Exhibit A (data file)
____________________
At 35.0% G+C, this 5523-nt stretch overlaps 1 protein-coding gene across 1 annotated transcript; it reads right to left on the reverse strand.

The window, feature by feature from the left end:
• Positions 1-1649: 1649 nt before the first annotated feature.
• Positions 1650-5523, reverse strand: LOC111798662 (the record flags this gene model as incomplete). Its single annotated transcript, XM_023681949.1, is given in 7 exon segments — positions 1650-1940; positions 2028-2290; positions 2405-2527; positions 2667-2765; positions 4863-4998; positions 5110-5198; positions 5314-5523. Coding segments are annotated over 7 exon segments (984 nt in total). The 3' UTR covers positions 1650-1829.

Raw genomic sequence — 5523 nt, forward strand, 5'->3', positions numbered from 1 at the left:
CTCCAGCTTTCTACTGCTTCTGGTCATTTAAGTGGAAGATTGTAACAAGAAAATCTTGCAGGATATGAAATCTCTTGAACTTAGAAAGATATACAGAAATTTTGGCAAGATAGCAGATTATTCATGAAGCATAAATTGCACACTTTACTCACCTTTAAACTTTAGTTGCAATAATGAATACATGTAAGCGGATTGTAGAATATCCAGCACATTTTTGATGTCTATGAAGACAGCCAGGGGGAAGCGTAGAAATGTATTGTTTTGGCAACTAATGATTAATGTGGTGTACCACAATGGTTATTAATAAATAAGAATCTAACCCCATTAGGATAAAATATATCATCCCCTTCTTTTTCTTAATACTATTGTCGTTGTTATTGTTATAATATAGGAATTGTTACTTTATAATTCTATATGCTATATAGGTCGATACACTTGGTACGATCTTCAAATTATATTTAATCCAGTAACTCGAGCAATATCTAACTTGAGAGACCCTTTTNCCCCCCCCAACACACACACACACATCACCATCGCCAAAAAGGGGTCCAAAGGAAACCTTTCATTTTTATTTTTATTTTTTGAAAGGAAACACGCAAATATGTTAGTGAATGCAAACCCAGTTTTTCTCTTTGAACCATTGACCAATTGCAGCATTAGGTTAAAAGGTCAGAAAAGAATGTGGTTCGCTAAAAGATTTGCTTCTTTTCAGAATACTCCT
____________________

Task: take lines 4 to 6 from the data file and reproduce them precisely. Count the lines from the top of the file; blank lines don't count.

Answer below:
• Positions 1650-5523, reverse strand: LOC111798662 (the record flags this gene model as incomplete). Its single annotated transcript, XM_023681949.1, is given in 7 exon segments — positions 1650-1940; positions 2028-2290; positions 2405-2527; positions 2667-2765; positions 4863-4998; positions 5110-5198; positions 5314-5523. Coding segments are annotated over 7 exon segments (984 nt in total). The 3' UTR covers positions 1650-1829.

Raw genomic sequence — 5523 nt, forward strand, 5'->3', positions numbered from 1 at the left:
CTCCAGCTTTCTACTGCTTCTGGTCATTTAAGTGGAAGATTGTAACAAGAAAATCTTGCAGGATATGAAATCTCTTGAACTTAGAAAGATATACAGAAATTTTGGCAAGATAGCAGATTATTCATGAAGCATAAATTGCACACTTTACTCACCTTTAAACTTTAGTTGCAATAATGAATACATGTAAGCGGATTGTAGAATATCCAGCACATTTTTGATGTCTATGAAGACAGCCAGGGGGAAGCGTAGAAATGTATTGTTTTGGCAACTAATGATTAATGTGGTGTACCACAATGGTTATTAATAAATAAGAATCTAACCCCATTAGGATAAAATATATCATCCCCTTCTTTTTCTTAATACTATTGTCGTTGTTATTGTTATAATATAGGAATTGTTACTTTATAATTCTATATGCTATATAGGTCGATACACTTGGTACGATCTTCAAATTATATTTAATCCAGTAACTCGAGCAATATCTAACTTGAGAGACCCTTTTNCCCCCCCCAACACACACACACACATCACCATCGCCAAAAAGGGGTCCAAAGGAAACCTTTCATTTTTATTTTTATTTTTTGAAAGGAAACACGCAAATATGTTAGTGAATGCAAACCCAGTTTTTCTCTTTGAACCATTGACCAATTGCAGCATTAGGTTAAAAGGTCAGAAAAGAATGTGGTTCGCTAAAAGATTTGCTTCTTTTCAGAATACTCCT